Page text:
What is a spinal cord injury?

What is a spinal cord injury?

Understanding your injury

About SCI

Spinal cord injury (SCI) is damage to the spinal cord that results in a loss of functional mobility or feeling

An SCI can occur as a result of a trauma such as a fall, car accident, medical condition such as spina bifida, stroke or Friedreich’s Ataxia, or as a result of other back and spine conditions.

The spinal cord does not have to be severed in order for a loss of functioning to occur. In fact, in most people with spinal cord injury, the spinal cord is intact, but the damage due to compression or bruising to it results in loss of function. SCI is very different from back injuries such as ruptured disks, spinal stenosis or pinched nerves. A person can “break their back or neck” yet not sustain a spinal cord injury if only the bones around the spinal cord (the vertebrae) are damaged, but the spinal cord is not affected. In these situations, the individual may not experience paralysis if bone damage is treated correctly.

  • Quadriplegia (also known as Tetraplegia) is loss of function below the neck
  • Paraplegia is loss of function below the chest
  • What are the effects of spinal cord injury?

    The effects of spinal cord injury depend on the type and level of the injury

    SCI is commonly referred to as either complete or incomplete. In a complete spinal cord injury there are no signals below the point of injury between the brain and the body— no sensation and no voluntary movement. A person with an incomplete injury may be able to move one limb more than another, may be able to feel parts of the body that cannot be moved, or may have more functioning on one side of the body than the other.

    Injuries below T1 result in paraplegia. At T1 to T8 there is most often control of the hands, but lack of abdominal muscle control leaves poor trunk control. Lower T injuries leave good control of the trunk and abdominal muscles. Injuries at the lumbar and sacral vertebra reduce control of the hip flexors and legs. A person with an SCI above C4 may require a ventilator to breathe. A C5 injury often leaves shoulder and biceps control, but no control at the wrist or hand. C6 injury leaves control of the wrist, but not the hand. C7 and T1 injuries leave the ability to straighten the arms, but have only limited hand and finger dexterity.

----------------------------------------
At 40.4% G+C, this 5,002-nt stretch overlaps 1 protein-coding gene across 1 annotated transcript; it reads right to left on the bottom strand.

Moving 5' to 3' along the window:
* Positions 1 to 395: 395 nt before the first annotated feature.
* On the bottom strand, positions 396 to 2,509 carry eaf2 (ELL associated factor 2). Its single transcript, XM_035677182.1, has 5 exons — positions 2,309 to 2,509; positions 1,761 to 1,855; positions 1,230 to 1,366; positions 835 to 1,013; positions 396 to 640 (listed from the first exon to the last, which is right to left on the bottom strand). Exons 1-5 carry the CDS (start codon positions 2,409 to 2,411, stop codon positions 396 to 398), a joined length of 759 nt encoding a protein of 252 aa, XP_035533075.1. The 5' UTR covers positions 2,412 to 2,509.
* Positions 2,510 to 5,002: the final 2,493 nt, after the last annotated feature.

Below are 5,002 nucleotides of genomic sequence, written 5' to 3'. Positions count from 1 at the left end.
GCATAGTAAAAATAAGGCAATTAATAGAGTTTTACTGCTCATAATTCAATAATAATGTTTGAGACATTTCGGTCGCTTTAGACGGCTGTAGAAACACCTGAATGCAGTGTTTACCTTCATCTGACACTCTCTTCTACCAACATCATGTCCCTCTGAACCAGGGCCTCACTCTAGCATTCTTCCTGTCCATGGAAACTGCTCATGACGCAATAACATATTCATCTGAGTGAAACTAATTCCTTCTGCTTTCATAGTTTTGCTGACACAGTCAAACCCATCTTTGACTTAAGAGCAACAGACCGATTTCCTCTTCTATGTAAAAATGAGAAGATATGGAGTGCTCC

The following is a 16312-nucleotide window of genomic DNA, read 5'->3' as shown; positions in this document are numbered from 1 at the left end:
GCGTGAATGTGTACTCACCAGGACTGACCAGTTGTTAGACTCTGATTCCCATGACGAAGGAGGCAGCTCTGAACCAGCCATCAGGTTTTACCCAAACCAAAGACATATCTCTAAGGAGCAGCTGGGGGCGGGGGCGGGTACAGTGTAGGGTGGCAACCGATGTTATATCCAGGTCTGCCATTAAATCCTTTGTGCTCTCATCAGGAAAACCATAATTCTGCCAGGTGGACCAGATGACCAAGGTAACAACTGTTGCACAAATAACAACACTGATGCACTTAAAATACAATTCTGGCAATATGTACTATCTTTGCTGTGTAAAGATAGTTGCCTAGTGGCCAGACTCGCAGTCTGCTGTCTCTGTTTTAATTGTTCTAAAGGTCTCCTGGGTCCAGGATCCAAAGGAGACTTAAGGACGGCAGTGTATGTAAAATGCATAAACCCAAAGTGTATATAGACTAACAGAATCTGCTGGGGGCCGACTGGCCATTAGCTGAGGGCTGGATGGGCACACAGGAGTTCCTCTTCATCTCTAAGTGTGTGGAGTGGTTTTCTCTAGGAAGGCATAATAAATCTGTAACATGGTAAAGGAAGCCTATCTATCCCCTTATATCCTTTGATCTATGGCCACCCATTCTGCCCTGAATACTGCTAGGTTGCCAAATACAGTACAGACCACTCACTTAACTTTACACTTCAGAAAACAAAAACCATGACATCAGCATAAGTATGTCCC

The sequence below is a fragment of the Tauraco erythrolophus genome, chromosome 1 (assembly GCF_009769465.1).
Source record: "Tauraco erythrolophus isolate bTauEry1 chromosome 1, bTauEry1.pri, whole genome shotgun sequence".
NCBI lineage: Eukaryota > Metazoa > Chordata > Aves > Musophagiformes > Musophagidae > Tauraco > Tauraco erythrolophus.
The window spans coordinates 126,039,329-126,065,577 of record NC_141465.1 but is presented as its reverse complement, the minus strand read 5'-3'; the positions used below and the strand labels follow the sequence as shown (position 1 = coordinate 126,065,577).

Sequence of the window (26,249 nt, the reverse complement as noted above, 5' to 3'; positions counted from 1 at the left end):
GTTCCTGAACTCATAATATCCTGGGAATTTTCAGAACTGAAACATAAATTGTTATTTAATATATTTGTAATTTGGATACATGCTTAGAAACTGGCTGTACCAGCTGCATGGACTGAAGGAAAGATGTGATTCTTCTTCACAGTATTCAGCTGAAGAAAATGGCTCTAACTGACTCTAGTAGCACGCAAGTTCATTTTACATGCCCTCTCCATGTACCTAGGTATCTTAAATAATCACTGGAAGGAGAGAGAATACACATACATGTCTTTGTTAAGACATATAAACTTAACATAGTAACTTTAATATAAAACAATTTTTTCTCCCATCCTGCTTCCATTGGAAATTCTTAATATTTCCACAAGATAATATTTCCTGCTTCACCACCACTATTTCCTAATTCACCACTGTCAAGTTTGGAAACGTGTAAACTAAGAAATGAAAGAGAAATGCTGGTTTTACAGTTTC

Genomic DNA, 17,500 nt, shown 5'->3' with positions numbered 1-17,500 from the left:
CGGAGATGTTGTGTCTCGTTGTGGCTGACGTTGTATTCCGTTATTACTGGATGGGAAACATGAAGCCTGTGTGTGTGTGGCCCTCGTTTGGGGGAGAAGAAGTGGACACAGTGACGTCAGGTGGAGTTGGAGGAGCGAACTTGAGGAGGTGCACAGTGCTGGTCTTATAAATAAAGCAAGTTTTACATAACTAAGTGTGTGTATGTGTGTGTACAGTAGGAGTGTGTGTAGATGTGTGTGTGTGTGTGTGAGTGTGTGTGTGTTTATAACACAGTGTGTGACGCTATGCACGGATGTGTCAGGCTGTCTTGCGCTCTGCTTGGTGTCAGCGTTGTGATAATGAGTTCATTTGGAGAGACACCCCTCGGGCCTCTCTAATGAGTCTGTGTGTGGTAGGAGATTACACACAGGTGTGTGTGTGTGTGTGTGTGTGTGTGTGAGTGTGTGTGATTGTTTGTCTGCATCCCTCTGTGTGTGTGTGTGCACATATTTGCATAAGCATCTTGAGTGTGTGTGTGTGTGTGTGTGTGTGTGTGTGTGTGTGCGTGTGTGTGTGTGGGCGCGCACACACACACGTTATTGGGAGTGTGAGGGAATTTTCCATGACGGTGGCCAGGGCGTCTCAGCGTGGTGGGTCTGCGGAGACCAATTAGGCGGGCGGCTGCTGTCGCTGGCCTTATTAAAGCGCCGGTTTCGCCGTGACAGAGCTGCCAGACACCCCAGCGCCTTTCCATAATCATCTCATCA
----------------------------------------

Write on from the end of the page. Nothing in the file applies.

As well as a loss of sensation or motor function, an SCI produces other changes. There can be bowel and bladder dysfunction and sexual functioning is also frequently affected. Men may have their fertility affected, while women’s fertility is generally not affected. Very high injuries (C1, C2) can result in a loss of many involuntary functions including the ability to breathe, necessitating breathing aids such as mechanical ventilators or diaphragmatic pacemakers.

    Other effects of SCI may include low blood pressure, inability to regulate blood pressure effectively, reduced control of body temperature, inability to sweat below the level of injury, and chronic pain.

    After spinal cord injury how much function can be restored?

    Intensive exercise programs can assist in the improvement of independent functional abilities.

    At the time of injury, the spinal cord swells. As this swelling reduces, some function may return. This can take up to 18 months after the injury. However, only a very small fraction of people with a spinal cord injury recover all function.

    Most body parts and organs can repair themselves after they are injured. However the central nervous system cannot. Attempting to repair the damage caused by a brain or spinal cord injury is a puzzle that has not yet been solved.

    Nevertheless the damage caused by a spinal cord injury can be reduced by limiting immediate cell death and reducing the inflammation of the injured cord.

    Intensive exercise programs such as NeuroMoves Locomotor Training and Activity Based Therapy can assist in the improvement of independent functional abilities.

    There are currently no treatments or cures for spinal cord injury however internationally and here in Australia researchers are working towards possible treatments

    Does everyone with a spinal cord injury use a wheelchair?

    People with high injuries usually need a power wheelchair for independent mobility. People with low C spinal cord injuries and below may be able to use manual wheelchairs.

    Manual chairs are more convenient as they cost and weigh less and are easy to fold for transport. However the independence provided by a power chair to the person who needs it outweighs any limitations. Some people walk using crutches and leg braces. This does not mean they will never use a wheelchair, perhaps preferring them only for longer distances.

    For further information

    For further information about a wide range of topics, visit the SCIA Resource Library